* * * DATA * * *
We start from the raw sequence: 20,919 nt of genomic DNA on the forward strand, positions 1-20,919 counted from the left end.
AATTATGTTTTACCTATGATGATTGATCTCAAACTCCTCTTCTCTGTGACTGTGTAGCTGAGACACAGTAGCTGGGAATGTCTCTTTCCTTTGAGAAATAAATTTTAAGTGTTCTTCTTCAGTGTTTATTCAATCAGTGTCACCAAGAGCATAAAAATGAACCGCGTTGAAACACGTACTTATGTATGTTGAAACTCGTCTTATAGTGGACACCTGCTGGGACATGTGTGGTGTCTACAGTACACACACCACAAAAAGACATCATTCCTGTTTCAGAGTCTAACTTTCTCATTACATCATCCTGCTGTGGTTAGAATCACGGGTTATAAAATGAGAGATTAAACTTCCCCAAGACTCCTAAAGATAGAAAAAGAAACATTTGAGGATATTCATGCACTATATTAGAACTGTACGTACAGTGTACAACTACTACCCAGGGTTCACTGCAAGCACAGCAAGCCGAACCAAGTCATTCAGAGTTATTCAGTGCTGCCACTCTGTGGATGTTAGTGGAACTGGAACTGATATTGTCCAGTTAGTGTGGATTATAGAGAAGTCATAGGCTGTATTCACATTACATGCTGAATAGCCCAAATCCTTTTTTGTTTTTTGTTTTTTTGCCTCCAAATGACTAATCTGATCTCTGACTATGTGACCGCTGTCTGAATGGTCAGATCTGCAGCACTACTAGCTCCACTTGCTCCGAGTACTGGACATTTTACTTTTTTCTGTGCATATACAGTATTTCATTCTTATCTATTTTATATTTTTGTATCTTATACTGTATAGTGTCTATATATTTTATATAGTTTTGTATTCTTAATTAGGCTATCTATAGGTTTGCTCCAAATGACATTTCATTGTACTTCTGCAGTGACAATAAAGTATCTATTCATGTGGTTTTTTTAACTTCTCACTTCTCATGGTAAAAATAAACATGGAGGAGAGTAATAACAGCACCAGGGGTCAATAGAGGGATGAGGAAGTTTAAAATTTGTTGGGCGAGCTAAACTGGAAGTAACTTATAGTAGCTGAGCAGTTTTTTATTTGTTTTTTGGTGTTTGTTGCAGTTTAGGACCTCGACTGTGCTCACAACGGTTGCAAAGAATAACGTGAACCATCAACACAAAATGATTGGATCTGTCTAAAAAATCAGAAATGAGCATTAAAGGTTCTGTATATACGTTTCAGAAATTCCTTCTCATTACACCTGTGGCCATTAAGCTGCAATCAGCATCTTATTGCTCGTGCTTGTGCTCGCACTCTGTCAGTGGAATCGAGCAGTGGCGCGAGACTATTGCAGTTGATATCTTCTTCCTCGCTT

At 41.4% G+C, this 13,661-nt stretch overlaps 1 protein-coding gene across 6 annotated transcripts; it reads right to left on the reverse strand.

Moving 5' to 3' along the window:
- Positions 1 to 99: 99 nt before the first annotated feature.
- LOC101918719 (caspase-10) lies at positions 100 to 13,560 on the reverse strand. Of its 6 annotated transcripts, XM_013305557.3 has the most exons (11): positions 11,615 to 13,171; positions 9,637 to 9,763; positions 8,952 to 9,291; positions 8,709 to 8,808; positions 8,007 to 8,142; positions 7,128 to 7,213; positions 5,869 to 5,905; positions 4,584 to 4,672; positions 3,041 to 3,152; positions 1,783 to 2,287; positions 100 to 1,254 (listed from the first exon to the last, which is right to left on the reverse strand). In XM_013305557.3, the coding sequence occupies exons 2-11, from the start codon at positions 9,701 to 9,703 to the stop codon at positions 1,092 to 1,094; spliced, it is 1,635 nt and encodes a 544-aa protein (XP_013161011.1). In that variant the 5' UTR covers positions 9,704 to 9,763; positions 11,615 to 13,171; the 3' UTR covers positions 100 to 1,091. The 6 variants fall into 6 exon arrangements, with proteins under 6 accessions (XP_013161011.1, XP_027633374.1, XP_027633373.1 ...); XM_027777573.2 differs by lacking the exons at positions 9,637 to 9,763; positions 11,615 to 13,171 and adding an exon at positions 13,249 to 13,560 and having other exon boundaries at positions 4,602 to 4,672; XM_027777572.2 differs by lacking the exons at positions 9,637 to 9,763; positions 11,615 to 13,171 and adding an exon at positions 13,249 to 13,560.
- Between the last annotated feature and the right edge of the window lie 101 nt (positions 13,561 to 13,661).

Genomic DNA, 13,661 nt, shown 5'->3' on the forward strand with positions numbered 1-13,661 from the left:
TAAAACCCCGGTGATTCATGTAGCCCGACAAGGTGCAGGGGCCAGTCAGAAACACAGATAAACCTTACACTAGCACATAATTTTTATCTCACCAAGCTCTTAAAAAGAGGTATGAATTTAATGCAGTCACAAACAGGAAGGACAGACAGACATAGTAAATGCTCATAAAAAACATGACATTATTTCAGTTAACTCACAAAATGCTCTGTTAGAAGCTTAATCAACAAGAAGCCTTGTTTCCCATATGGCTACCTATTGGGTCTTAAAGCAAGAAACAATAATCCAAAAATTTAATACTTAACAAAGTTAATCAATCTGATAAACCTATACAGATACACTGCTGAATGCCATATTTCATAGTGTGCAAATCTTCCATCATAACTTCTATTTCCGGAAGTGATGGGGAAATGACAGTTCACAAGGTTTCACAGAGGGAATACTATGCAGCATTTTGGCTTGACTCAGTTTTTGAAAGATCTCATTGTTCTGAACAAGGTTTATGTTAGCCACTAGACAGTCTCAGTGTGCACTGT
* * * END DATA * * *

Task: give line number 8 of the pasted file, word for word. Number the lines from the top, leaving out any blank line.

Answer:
Genomic DNA, 13,661 nt, shown 5'->3' on the forward strand with positions numbered 1-13,661 from the left: